What happens, though, when average Americans are asked to help find solutions?
 
Something quite amazing, actually.
 
On Monday night, nearly 200 people in Des Moines, Iowa worked in “committees” of seven or eight to confront the nation’s fiscal challenges and came to some startling conclusions.
 
For example, to help reduce federal spending, 84 percent of the groups supported eliminating some agriculture subsides.  In Iowa!
 
Students, community leaders, seniors and other Iowans took part in The Concord Coalition’s interactive budget exercise Principles and Priorities.  The event was co-sponsored by The Des Moines Register...
Tuesday, August 16, 2011 - 2:09 PM

The Concord Coalition is calling upon the 12 members of the Congressional Super Committee to include a critical 13th member in their deliberations -- you. As we discussed in yesterday's post, The American People Want In, the Committee’s decisions will affect every American so it’s only right that every American has a voice in their deliberations.  

Let your voice be heard and demand that members of the Super Committee engage the American people in a dialogue about the tough choices America faces.  The issues at stake -- from social insurance to national security, domestic investments and tax reform -- have profound consequences for our nation. This is your chance to weigh in.

The Super Committee’s Thanksgiving deadline means that time is short, so your participation now is critical. Don’t let this opportunity to help decide America’s fiscal future pass you by. 


Here’s what you can do:

1. Contact Super Committee members and tell them, “Listen to the American people, and put all options on the table.”
...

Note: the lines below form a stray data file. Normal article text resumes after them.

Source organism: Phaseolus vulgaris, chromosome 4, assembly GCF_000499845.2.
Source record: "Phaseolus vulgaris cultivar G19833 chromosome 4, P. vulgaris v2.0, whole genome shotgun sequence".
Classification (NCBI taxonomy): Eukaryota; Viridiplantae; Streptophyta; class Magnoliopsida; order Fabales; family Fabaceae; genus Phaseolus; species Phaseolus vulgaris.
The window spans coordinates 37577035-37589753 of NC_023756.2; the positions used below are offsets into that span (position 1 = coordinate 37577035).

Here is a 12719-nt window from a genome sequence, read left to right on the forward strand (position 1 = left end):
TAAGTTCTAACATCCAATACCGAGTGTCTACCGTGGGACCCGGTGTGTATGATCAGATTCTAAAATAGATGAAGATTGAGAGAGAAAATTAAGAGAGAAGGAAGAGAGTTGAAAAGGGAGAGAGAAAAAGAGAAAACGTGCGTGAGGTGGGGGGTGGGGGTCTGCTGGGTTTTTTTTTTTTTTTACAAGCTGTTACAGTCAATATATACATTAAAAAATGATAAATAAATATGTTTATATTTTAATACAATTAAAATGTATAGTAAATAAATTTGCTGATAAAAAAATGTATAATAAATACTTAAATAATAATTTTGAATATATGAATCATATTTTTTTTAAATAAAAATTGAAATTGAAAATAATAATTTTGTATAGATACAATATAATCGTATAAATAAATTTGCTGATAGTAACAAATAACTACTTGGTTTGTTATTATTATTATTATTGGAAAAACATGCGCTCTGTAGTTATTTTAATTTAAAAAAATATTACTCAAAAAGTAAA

Tuesday, July 26, 2011 - 9:15 AM

By Ryan Schoenike

The debate over our nation’s finances has now reached what seems to be common place in Washington. As our country sits on the verge of default, both parties have retreated to their partisan foxholes, only coming out to throw the next dose of heated political rhetoric. In addition, nearly every interest group in Washington is scrambling to make sure its programs don’t get cut. Those without a voice stand to lose the most from this argument.

Until now a voice that has been absent from the conversation was that of students. Americans in college now and the rest of the Millennial Generation stand to inherit a growing $14 trillion debt, trillions more in unfunded entitlement programs, bleak job prospects and a lower standard of living than their parents.

What started as conversation between three Georgetown students on a bus about the gridlock in Washington over the debt ceiling quickly turned into a small team working to make their voice heard. They came up with an idea and one question for our leaders: “Do We Have A Deal Yet?”    

The idea was simple. Write a letter to the president and leaders in Congress urging them to not only raise the debt ceiling but take this opportunity to enact bold, balanced and bipartisan deficit reduction. A plan that would...